Thursday, February 25, 2010

Berlin: History meets modernity

As a political science major, I have always been enchanted by the fall of the Berlin wall and the Soviet Union, which is why Eric and I have decided to take our travels east from Amsterdam to the German city of Berlin.

Berlin has had a history of occupation and reform, including the 1806 Napoleon occupation which lasted three years but also introduced a self-governing, early form of democracy to the city.

The sometimes tumultuous monarchy in Germany was abolished in 1918 with the end of the First World War, which was followed by a period of relative prosperity throughout the 'golden' twenties until the US stock market crash of 1929. There are many historical locations which reflect Germany's monarchy and its legacy.

The cite of many historical events, such as Napolean's entrance in Berlin and the celebratory procession after the rise of Hitler in 1933. In May of 1945 Berlin fell to the Soviets after on April 30th, after being encircled, Hitler killed himself and Eva Braun, his mistress.

Berlin has suffered the brunt of many of the bombings during WWII, with more than half of all buildings and one-third of industry destroyed or damaged. At least 125, 000 Berliners had lost their lives and around one million women and children had been evacuated.

Second World War history is where Eric's interests lie, whereas mine revolve generally around the Berlin Wall, which we expect to visit. Other interesting destinations in Berlin include the Berlin Zoo, the Brandenburg Gate, and the numerous town squares in both east and west Berlin.

We have been warned by a German friend of mine to stick to the tourist parts of Berlin, though I didn't envision us straying from the beaten track while there.

Rick Steves claims that Berliners joke they don't need to go anywhere because their city is always changing, and we hope to catch a snapshot of this year's Berlin.

Facts about Berlin
  • The earliest evidence of settlements in today's Berlin central areas is a wooden beam dated from approximately 1192.
  • Sixty percent of Berlin residents have no registered religious affiliation.
  • The Teufelsberg (Devil's Mountain) is an artificial hill in former West Berlin. It rises about 80 meters above the surrounding Brandenburg plain built by the Allies after WWII from the rubble of Berlin during the following twenty years as the city was rebuilt.

Wednesday, February 17, 2010

From the Past

Thought you all might enjoy some old pictures!!

(from left) Myself, Eric, Danielle and Jose
in Tiananmen Square, Beijing

Sept. 2008

China, Nov. 2005

Tuesday, February 16, 2010

Memories Resurface

OK, so I'm struggling a bit with not returning to South Africa this year, and I'll admit it.

Eric is getting upset that every day I seem to turn to him and question: "So, you wanna just go to Africa instead?"

I rarely get an answer any more. Just a glare. In recent days a promise of "next trip" has become commonplace, which gives me some peace of mind, but I still find myself pining over not going back this year.

For the past two years, February has marked the time where I would be preparing for leaving, getting shots or even booking flights. This year, I'm left with an empty void once filled with plans of volunteering on development programs with African Impact.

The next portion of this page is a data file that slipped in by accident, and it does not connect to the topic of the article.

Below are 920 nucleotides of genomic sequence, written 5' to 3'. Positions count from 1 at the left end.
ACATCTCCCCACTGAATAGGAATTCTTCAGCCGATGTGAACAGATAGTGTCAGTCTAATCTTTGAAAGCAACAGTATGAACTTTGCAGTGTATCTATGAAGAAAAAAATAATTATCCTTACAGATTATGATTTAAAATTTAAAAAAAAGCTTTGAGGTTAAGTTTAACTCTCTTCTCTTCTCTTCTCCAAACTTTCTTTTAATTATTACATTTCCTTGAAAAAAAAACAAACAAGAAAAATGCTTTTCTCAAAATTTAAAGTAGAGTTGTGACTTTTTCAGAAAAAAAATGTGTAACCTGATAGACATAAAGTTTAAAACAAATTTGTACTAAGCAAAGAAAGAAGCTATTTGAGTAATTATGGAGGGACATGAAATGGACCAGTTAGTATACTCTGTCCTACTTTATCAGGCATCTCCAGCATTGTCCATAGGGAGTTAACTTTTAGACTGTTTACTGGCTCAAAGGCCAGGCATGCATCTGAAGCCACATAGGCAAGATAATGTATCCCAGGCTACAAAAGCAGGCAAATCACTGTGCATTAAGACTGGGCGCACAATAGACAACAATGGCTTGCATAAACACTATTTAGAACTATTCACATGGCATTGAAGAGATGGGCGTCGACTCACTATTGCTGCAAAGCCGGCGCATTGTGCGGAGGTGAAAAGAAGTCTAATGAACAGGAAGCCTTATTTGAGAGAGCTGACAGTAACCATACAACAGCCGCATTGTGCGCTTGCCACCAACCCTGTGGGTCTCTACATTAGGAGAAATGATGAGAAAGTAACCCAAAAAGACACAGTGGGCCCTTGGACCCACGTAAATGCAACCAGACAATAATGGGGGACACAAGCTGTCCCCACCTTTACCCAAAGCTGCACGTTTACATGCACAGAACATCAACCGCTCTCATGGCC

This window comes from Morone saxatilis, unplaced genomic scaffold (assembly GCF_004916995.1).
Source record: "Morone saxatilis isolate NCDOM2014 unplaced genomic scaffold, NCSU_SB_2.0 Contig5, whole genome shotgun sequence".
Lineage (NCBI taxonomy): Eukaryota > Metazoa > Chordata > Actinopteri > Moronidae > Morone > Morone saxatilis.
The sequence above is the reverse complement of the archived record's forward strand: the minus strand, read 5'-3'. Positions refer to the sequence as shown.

A few weeks ago, when images of relief work in Haiti flashed across the TV screen, Eric and I debated going to do relief work. We both speak fluent French and I've worked on development projects before, and I've been to Haiti.

Despite this, neither of us could find an organization where we were assured we would really be making an impact, instead of taking a space that could have been taken by a doctor or nurse, or even someone simply more valuable than the two of us.

So I think I've come to terms with not returning to my aid work on the continent. There's always next year, and maybe I'll have someone accompanying me on that trip, too.


It Begins...Again?

Today, we finally booked our flights. There's no turning back now.

Leaving on May 1, we'll arrive in Amsterdam for the day on May 2 before moving on to Berlin. The rest of our trip has been tentatively laid out, but I figured I'd let the path we'll take unfold as I complete blog posts. I'll give you a hint that a few of the countries listed in previous blog posts will not appear on our route, but a few extras will!

And so the planning begins, for real this time. With time seemingly running out, Eric and I have started flipping through the many travel books given to us over the Christmas break. But with searching and applying for jobs over the past month, it seems that our travel plans have gotten away from us and today was a big slap in the face.

We're predominantly using Lonely Planet's Europe on a Shoestring book - which is by far the best guide to traveling Europe on a budget that I've ever seen. Even their website is so navigable and helpful, it's making a daunting task seem manageable.

As is expected, we do have some problems with planning (and most of them stem from me). I like being in control, and having more experience I often feel like I need to control the planning, forgetting that Eric is just as capable as I am (he's going to love reading this).

Otherwise, planning is going well, so stay tuned for our first destination, Berlin, and what we plan on doing there!